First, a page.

The fallibility of the Church

Do we believe in it?

I'm sure we don't agree with the Catholic concept of Papal infallibility, but in general do we believe that our church statements are always correct?


  • From what I've learned, the Pope is not infallible. However the Ecumenical Councils and the decisions that are reached by all of the bishops on behalf of the church are indeed infallible. I will try and find more sources for you. Hope I helped :)
  • i think the church is more likely to be right than i am!
  • Individuals of the Church are not infallible; however, the Church is the Body of Christ, and so the ecumenical body is infallible. In order for an council to be Oecumenical (Οἰκουμένικος, pronounced 'eekoomEneekos'), it must be convened by an Orthodox emperor, attended by the bishops of the five Apostolic Sees (or two representatives per bishop if a bishop cannot attend), and attended by the bishops of each Patriarchal See (the representative rule applies here too). The bishops of the Apostolic Sees include the Bishops of Antioch, Jerusalem, Alexandria, Rome, and Constantinople. I am not currently up-to-date on the current Patriarchal Sees, and it is likely that many of the Patriarchal Sees of the Eastern Orthodox Church are not recognized by the Coptic Orthodox Church.

    In order for a verdict to be reached by an Oecumenical Council, a nearly unanimous vote must be reached amongst all bishops present. As an example, I'll provide an instance that occurred during the Council of Nicaea, in which Saint Nicholas of Myra (commonly recognized in the West as "Santa Claus") became disgruntled during the proceedings. Arius, who had become extremely popular among Christians, had delivered a speech in defense of his position against the divinity of Christ. Good old Saint Nick promptly stood and stated that we Christians have suffered and died in the name of Christ for generations, and now that Christians are no longer persecuted, Arius intends to destroy our faith. After speaking, Nicholas stepped down and landed a punch in Arius' jaw.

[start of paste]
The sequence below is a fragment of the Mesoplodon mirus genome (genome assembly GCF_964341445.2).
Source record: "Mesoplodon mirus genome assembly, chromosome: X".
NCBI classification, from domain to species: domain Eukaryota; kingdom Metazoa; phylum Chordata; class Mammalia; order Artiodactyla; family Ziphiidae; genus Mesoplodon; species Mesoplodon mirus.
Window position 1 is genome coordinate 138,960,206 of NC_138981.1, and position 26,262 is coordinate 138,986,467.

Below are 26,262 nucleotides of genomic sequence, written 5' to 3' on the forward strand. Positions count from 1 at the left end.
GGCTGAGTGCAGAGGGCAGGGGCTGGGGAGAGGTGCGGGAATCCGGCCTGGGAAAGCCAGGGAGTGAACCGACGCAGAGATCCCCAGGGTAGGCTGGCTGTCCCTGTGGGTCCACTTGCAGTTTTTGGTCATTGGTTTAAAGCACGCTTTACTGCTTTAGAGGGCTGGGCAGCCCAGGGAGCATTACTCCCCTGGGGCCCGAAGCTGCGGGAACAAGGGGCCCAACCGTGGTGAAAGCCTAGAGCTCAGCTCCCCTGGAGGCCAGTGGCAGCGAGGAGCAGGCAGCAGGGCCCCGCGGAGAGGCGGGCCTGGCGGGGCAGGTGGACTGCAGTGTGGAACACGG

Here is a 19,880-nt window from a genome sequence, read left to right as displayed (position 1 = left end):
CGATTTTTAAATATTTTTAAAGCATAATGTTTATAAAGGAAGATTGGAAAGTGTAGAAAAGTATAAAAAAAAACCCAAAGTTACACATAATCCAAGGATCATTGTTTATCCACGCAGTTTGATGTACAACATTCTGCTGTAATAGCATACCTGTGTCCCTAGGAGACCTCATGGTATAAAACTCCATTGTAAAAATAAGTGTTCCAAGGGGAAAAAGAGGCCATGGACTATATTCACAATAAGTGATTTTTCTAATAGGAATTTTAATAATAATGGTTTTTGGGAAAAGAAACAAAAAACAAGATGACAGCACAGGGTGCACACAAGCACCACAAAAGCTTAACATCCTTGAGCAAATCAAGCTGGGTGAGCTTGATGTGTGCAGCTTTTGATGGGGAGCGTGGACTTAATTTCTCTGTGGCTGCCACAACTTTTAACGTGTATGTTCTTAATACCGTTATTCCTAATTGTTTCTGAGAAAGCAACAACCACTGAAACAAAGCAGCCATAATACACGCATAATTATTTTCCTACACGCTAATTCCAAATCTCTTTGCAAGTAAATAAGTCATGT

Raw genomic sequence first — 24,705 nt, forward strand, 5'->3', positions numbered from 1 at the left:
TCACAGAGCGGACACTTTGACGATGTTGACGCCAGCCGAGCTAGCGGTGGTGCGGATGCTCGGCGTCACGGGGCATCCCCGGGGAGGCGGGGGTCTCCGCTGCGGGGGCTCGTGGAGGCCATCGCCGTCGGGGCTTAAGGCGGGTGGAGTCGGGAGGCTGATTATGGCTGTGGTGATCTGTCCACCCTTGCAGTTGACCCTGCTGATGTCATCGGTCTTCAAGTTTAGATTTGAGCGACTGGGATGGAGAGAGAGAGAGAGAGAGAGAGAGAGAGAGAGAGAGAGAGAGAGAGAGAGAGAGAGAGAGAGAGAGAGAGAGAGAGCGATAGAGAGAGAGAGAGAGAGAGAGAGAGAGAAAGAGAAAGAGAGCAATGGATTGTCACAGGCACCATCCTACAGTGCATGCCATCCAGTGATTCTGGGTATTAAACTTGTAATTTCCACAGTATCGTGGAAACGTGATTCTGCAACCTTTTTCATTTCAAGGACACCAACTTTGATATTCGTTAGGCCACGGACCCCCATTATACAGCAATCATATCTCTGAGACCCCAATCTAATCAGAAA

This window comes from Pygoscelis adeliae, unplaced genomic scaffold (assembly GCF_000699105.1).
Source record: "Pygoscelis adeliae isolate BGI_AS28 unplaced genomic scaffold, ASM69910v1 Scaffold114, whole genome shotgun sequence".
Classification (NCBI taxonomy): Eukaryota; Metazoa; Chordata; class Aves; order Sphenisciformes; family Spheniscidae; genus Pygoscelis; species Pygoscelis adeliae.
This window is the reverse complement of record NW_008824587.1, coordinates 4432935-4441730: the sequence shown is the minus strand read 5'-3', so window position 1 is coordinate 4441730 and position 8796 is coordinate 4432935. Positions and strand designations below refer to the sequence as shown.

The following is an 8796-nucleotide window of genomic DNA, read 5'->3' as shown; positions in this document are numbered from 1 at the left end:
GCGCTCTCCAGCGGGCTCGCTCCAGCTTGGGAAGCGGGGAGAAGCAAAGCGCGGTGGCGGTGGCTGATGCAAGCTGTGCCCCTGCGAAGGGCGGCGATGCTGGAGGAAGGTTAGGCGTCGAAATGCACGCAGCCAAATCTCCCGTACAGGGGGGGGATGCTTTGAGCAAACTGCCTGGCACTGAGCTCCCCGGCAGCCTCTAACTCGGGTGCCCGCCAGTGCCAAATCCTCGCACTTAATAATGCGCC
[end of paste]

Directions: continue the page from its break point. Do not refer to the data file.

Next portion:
Saint Nicholas was told that he was unfit to vote in the proceedings, and still, even all but 2 of Arius' supporters voted against him.

    Such is a similar case in each Oecumenical Council (the ironic majority votes, not the fist-fights). In the Council of Ephesus, both the initial supporters of both Pelagius and Nestorius voted against Pelagianism and Nestorianism.

    Within the Eastern Orthodox Church, we believe that Oecumenical Councils are guided by the infallible Holy Spirit. We will need Father Peter to verify that this is the same in the Coptic Orthodox Church.
  • [quote author=gregorytheSinner link=topic=8810.msg110445#msg110445 date=1265928851]
    Do we believe in it?

    I'm sure we don't agree with the Catholic concept of Papal infallibility, but in general do we believe that our church statements are always correct?

    In our Orthodox understanding it is the Holy Spirit who is infallible. He preserves the Church of Christ through difficult times so that 'the gates of Hell shall not prevail'. I agree with Mixahls that it is the Holy Spirit who is infallible.

    I find it much more helpful to think in terms of truth and authority, rather than using the word infallible. If something is true then it is authoritative, its measure of authority depends on how widely applicable it is considered to be.